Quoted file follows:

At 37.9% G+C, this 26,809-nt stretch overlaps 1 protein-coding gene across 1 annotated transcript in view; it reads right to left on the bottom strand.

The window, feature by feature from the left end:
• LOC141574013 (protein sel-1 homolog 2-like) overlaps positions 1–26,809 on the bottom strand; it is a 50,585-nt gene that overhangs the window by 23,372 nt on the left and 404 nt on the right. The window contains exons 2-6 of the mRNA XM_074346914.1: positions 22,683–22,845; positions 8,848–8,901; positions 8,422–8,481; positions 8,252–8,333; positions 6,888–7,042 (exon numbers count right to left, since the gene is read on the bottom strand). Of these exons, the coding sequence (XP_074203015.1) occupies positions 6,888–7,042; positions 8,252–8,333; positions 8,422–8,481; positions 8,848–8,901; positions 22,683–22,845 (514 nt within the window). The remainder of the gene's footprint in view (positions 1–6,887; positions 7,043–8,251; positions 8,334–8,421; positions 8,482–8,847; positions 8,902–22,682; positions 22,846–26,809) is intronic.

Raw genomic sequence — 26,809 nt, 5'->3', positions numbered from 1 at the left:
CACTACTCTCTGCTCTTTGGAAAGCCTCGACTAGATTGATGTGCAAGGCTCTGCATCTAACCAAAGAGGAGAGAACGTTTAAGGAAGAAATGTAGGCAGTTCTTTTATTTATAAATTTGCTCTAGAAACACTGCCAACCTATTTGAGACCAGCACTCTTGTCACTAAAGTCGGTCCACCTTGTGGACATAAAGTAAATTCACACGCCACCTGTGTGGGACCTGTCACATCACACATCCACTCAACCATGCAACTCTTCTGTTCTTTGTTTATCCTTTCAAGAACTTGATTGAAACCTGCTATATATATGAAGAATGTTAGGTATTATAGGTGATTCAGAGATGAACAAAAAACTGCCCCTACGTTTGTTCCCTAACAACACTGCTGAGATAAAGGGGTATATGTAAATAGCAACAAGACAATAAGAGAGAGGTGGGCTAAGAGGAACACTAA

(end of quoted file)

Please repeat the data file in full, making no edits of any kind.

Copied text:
At 37.9% G+C, this 26,809-nt stretch overlaps 1 protein-coding gene across 1 annotated transcript in view; it reads right to left on the bottom strand.

The window, feature by feature from the left end:
• LOC141574013 (protein sel-1 homolog 2-like) overlaps positions 1–26,809 on the bottom strand; it is a 50,585-nt gene that overhangs the window by 23,372 nt on the left and 404 nt on the right. The window contains exons 2-6 of the mRNA XM_074346914.1: positions 22,683–22,845; positions 8,848–8,901; positions 8,422–8,481; positions 8,252–8,333; positions 6,888–7,042 (exon numbers count right to left, since the gene is read on the bottom strand). Of these exons, the coding sequence (XP_074203015.1) occupies positions 6,888–7,042; positions 8,252–8,333; positions 8,422–8,481; positions 8,848–8,901; positions 22,683–22,845 (514 nt within the window). The remainder of the gene's footprint in view (positions 1–6,887; positions 7,043–8,251; positions 8,334–8,421; positions 8,482–8,847; positions 8,902–22,682; positions 22,846–26,809) is intronic.

Raw genomic sequence — 26,809 nt, 5'->3', positions numbered from 1 at the left:
CACTACTCTCTGCTCTTTGGAAAGCCTCGACTAGATTGATGTGCAAGGCTCTGCATCTAACCAAAGAGGAGAGAACGTTTAAGGAAGAAATGTAGGCAGTTCTTTTATTTATAAATTTGCTCTAGAAACACTGCCAACCTATTTGAGACCAGCACTCTTGTCACTAAAGTCGGTCCACCTTGTGGACATAAAGTAAATTCACACGCCACCTGTGTGGGACCTGTCACATCACACATCCACTCAACCATGCAACTCTTCTGTTCTTTGTTTATCCTTTCAAGAACTTGATTGAAACCTGCTATATATATGAAGAATGTTAGGTATTATAGGTGATTCAGAGATGAACAAAAAACTGCCCCTACGTTTGTTCCCTAACAACACTGCTGAGATAAAGGGGTATATGTAAATAGCAACAAGACAATAAGAGAGAGGTGGGCTAAGAGGAACACTAA